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  • SkyGheNeSkyGheNe Registered User regular
    On the flipside, if you do post about work on facebook, post about how much you love it...that could get you brownie points ;p

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  • The EnderThe Ender Registered User regular
    edited February 2013
    SkyGheNe wrote: »
    On the flipside, if you do post about work on facebook, post about how much you love it...that could get you brownie points ;p

    I just prefer @bowen 's method:
    You really should stop talking about your job outside of work. Don't let it bother you. Once you clock out, you're in "home" mode.

    Once I get home, unless someone asks, I never discuss work (if someone does asks, it, "Went good,"). Even talking about how super-good-awesome your job can piss someone off, and besides, I spend enough time at work: I don't need to bring it home with me too.

    The Ender on
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    If that guy wasn't white he would have gotten popped by so many tasers simultaneously that Marvel could use that as the new origin for Electro.
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  • SkyGheNeSkyGheNe Registered User regular
    Hmm...I suppose. I do work at a smaller company though (70 people), so I can see how that would change the dynamics a bit.

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  • bowenbowen Registered User regular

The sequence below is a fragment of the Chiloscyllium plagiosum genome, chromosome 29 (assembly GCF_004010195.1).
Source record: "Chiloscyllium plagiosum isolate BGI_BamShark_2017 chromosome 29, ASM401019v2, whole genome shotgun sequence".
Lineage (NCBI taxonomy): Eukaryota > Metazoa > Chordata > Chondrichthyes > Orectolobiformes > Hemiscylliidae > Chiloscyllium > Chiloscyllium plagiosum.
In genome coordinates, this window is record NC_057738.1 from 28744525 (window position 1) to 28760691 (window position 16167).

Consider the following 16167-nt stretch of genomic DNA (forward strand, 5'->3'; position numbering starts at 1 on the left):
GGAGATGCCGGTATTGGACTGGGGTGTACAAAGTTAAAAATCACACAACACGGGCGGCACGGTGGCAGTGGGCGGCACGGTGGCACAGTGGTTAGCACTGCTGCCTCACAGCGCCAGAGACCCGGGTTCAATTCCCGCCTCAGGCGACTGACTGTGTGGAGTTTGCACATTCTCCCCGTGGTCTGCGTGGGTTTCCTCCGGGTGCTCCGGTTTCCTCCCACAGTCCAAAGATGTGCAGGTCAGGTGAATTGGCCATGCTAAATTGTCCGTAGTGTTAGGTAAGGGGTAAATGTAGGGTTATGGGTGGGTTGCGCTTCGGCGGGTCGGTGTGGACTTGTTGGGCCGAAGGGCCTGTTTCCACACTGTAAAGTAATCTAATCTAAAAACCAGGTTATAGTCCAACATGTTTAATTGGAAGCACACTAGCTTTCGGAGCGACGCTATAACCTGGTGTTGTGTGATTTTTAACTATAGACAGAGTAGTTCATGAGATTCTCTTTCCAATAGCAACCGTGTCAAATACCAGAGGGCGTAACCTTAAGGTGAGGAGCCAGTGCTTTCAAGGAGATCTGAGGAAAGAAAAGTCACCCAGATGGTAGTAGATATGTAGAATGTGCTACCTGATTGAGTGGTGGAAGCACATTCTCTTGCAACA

20 people here, never ever discuss work. Maybe I'll discuss the nuances of a project (so long as I'm not bound by an NDA) with a friend or family, but I'll never comment on office politics or drama. That's just a recipe for disaster. As for how super-good-awesome it could be, that will come back at your face whenever you need/want to air grievances.

  • zepherinzepherin Registered User regular
    I saw someone almost get fired the other day for a facebook post, and he was a government worker in a union (although he reffered to the organization as fucking bullshit, and his boss as a cocksucker so that could be warranted). Organizations are super crazy about employees on facebook, and union contracts generally don't protect against facebook smacktalkery.

  • HeirHeir Registered User regular
    edited February 2013
    Tube wrote: »
    4. Don't post about work on Facebook

    This can't be stressed enough. No matter what it is that you say about work online, it can be taken the wrong way.

    This goes doubly for a publicly-traded company.

    Heir on
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  • NightslyrNightslyr Registered User regular
    jamesra wrote: »
    ceres wrote: »
    Never friend coworkers on Facebook. And if you do, never ever say anything about work, people or practices, past jobs or present.

    I sort of agree with this, but mostly don't. If you have a Facebook account, be aware you have no private life. Every job interview I've gone on in the last five years resulted in a "friend" request from the interviewer, or a join/comeback email from Facebook. Facebook is a tool for stalking; everything about it says "personal privacy is evil". And if you have a Facebook account and your boss tries to friend you, don't assume it is safe to say no. If you read _The Open Society_ and say Great! That is the world I want to live in, Facebook is for you. If not, not. To some extent this goes for all social media, but Facebook is exceptional in its desire to eliminate private identities.

    Or, you could simply not tell your boss/interviewer/coworkers that you have a Facebook account and set the privacy settings properly so they can't find you when they look.